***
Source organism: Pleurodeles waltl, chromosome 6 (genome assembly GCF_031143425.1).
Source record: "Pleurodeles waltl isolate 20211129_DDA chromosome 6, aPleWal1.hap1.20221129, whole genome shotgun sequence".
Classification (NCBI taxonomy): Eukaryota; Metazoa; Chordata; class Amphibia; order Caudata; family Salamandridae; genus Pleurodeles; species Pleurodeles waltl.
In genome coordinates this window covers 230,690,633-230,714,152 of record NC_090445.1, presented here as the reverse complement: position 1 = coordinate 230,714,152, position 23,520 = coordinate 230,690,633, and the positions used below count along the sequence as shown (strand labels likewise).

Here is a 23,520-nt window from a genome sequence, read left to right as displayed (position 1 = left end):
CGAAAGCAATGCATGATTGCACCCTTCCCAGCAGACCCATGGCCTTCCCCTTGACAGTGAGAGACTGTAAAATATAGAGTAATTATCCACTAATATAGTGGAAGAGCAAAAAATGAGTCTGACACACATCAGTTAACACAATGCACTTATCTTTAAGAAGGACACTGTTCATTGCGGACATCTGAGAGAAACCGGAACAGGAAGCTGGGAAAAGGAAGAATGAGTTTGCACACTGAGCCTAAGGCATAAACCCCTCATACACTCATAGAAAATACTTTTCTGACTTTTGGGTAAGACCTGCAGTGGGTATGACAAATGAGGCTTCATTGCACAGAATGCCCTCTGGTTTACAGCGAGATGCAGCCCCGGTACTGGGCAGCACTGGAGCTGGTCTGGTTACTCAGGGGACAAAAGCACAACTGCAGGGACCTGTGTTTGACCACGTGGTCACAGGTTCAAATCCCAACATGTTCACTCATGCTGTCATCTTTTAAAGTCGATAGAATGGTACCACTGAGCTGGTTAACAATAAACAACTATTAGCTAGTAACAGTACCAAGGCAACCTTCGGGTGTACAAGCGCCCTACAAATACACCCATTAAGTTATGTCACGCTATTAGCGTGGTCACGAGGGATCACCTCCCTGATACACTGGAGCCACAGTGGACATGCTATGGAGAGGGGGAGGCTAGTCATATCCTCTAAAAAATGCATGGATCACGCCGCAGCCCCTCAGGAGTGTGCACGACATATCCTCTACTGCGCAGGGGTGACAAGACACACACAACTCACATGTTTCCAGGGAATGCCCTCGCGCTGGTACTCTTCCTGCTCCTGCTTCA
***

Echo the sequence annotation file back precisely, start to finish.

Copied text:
Source organism: Pleurodeles waltl, chromosome 6 (genome assembly GCF_031143425.1).
Source record: "Pleurodeles waltl isolate 20211129_DDA chromosome 6, aPleWal1.hap1.20221129, whole genome shotgun sequence".
Classification (NCBI taxonomy): Eukaryota; Metazoa; Chordata; class Amphibia; order Caudata; family Salamandridae; genus Pleurodeles; species Pleurodeles waltl.
In genome coordinates this window covers 230,690,633-230,714,152 of record NC_090445.1, presented here as the reverse complement: position 1 = coordinate 230,714,152, position 23,520 = coordinate 230,690,633, and the positions used below count along the sequence as shown (strand labels likewise).

Here is a 23,520-nt window from a genome sequence, read left to right as displayed (position 1 = left end):
CGAAAGCAATGCATGATTGCACCCTTCCCAGCAGACCCATGGCCTTCCCCTTGACAGTGAGAGACTGTAAAATATAGAGTAATTATCCACTAATATAGTGGAAGAGCAAAAAATGAGTCTGACACACATCAGTTAACACAATGCACTTATCTTTAAGAAGGACACTGTTCATTGCGGACATCTGAGAGAAACCGGAACAGGAAGCTGGGAAAAGGAAGAATGAGTTTGCACACTGAGCCTAAGGCATAAACCCCTCATACACTCATAGAAAATACTTTTCTGACTTTTGGGTAAGACCTGCAGTGGGTATGACAAATGAGGCTTCATTGCACAGAATGCCCTCTGGTTTACAGCGAGATGCAGCCCCGGTACTGGGCAGCACTGGAGCTGGTCTGGTTACTCAGGGGACAAAAGCACAACTGCAGGGACCTGTGTTTGACCACGTGGTCACAGGTTCAAATCCCAACATGTTCACTCATGCTGTCATCTTTTAAAGTCGATAGAATGGTACCACTGAGCTGGTTAACAATAAACAACTATTAGCTAGTAACAGTACCAAGGCAACCTTCGGGTGTACAAGCGCCCTACAAATACACCCATTAAGTTATGTCACGCTATTAGCGTGGTCACGAGGGATCACCTCCCTGATACACTGGAGCCACAGTGGACATGCTATGGAGAGGGGGAGGCTAGTCATATCCTCTAAAAAATGCATGGATCACGCCGCAGCCCCTCAGGAGTGTGCACGACATATCCTCTACTGCGCAGGGGTGACAAGACACACACAACTCACATGTTTCCAGGGAATGCCCTCGCGCTGGTACTCTTCCTGCTCCTGCTTCA